How to Repair Your Credit the Right Way

repair credit

When it comes to credit, most people fall into one of three groups. You’re either trying to build credit for the first time, maintain your existing credit score or bring bad credit back from the brink.

Regardless of what your goal is, you’ve got to have a solid plan for reaching it. We’ve got a road-map for every stage of the way so read on to find out how to get there.

To build credit, you need to get some credit but if it’s early in the game your options might be limited. Here are four ways you can get the ball rolling:

1. Try a credit builder loan

A credit builder loan is a short-term loan that you can use to establish credit. These loans are offered by banks and credit unions and they’re typically for a small amount, usually no more than $1,000.

Instead of actually getting the cash in hand, it’s parked in an interest-bearing account. Once you pay the loan off, you’ll get the money back along with any interest earned. Not only that, but you’ve also built up a positive payment history in the process.

2. Get a secured credit card

A secured credit card is a stepping stone to building credit. With this kind of card, you have to put up a cash deposit to get a card.

You can use a secured card to build credit, but they’re not hassle-free. These cards tend to charge higher interest rates and fees compared to a traditional credit card so you need to make sure to review the rates and costs carefully before you settle on one.

3. Ask to be an authorized user

An authorized user is someone who has charging privileges on someone else’s credit card account, like a parent or a spouse. You get your own card with your name on it and you can reap some positive credit benefits even if you don’t use it.

The reason? The original cardholder’s account history for the card will get transplanted onto your credit report. If they’ve always paid on time and kept the balance low, it’ll help to bump up your score.

4. Open a store credit card

If you’ve ever been shopping at a major retailer you’ve probably been offered a store credit card at some point. These are cards that are branded to specific stores like Macy’s or Target.

These cards have some drawbacks, since they usually have higher APRs and lower credit limits, but they’re great for newbies who are trying to build credit. It’s usually easier to get approved for a store card, even if you have a lower credit score.

The fact that you have limited charging power is also a plus since it keeps you from getting in over your head with debt. Just remember to pay your card off in full each month so you don’t get gouged on the interest.


After you establish credit

Once you’ve gotten your credit established, you can’t just set it and forget it. If you’re ready to amp up your score by 100 points or more, here’s what you need to do next.

Wipe out your credit card balances

The fastest way to send your score shooting up is to pay off your credit card debt. Carrying too much debt drags down your credit utilization, which means how much of your total credit line you’re using. The lower your balances are, the better where your score is concerned.

Ask for more credit

Aside from paying down your credit you can also improve your credit utilization by asking for a limit increase. This is tricky, however, since your credit card company might want to pull your credit report before they approve you.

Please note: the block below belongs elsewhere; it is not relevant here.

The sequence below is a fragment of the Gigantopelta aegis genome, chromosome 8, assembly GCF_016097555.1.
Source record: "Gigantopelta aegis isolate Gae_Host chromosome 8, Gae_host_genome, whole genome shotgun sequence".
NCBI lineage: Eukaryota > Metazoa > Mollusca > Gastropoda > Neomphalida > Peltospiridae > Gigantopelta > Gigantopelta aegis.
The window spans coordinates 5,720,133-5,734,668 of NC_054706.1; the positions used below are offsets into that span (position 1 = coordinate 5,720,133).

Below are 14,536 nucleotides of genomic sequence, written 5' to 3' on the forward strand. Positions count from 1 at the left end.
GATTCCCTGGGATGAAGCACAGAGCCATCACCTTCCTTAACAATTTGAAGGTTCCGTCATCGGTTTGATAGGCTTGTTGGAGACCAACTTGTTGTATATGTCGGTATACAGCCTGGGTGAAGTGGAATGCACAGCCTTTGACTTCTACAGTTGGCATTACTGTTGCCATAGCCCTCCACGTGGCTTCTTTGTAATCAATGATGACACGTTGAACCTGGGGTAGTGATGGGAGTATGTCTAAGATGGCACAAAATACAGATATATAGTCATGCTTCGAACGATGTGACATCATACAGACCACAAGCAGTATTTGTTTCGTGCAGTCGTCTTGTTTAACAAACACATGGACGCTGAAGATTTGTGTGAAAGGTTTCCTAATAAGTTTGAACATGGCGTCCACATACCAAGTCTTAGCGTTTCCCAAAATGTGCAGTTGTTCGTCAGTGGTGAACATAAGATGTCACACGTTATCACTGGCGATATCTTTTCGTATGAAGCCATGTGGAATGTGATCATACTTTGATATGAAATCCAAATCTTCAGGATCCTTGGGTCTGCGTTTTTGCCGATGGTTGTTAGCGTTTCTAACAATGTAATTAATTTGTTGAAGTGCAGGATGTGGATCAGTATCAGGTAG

Every time a lender checks your credit it knocks a point or two off your score so you want to avoid a new inquiry if you can.

Keep your accounts open

Once you pay off your cards you might think of just closing them for good but that could be a mistake. The older your account history is, the better your score should be so you may want to consider keeping old accounts open and active. Use your card every once in awhile and then pay it off to keep the account active.

Slow down on new credit applications

Every time you apply for a new card, a new inquiry hits your credit report and your score drops by a few points. To keep your credit score from slipping too much, scale back on how often you open new accounts.

If you’re trying to repair your credit

There are lots of things that can cause your credit score to tank but it’s not the end of the world. It might be an uphill battle to start but it’s possible to work your way back towards a good score if you know what to do.

If you filed bankruptcy or lost a home to foreclosure, then the cause of your bad credit is pretty clear cut but it’s not always obvious.

That’s why it’s so important to know what’s on your credit report. If there’s an error you missed, someone is opening fraudulent accounts in your name or your credit utilization is just too high you’re not going to be able to fix if it you don’t know about it.

Bring past due accounts current

Your payment history is the single most important thing that impacts your credit score. If you’ve got bad credit because you missed payments or paid late on one or more of your accounts, the only way to fix the damage is to be consistent going forward and make your payments on-time.

If you have bills outstanding, call up all of your creditors and see if you can work out a payment plan. The faster you can get things caught up the easier it is to move on to the next step.

Put your bills on autopilot

Once you’re current on your bills, you don’t want to fall behind again. Setting up automatic payments through your bank is one way to keep track of your due dates. You can also link up your accounts to a free budgeting app like Mint to get reminders of when your bills are coming up.

Working towards rebuilding credit isn’t a once and done thing. You have to practice good financial habits on a regular basis. Wherever you’re at on the credit scale, working your plan consistently and being financially responsible is a key to moving up.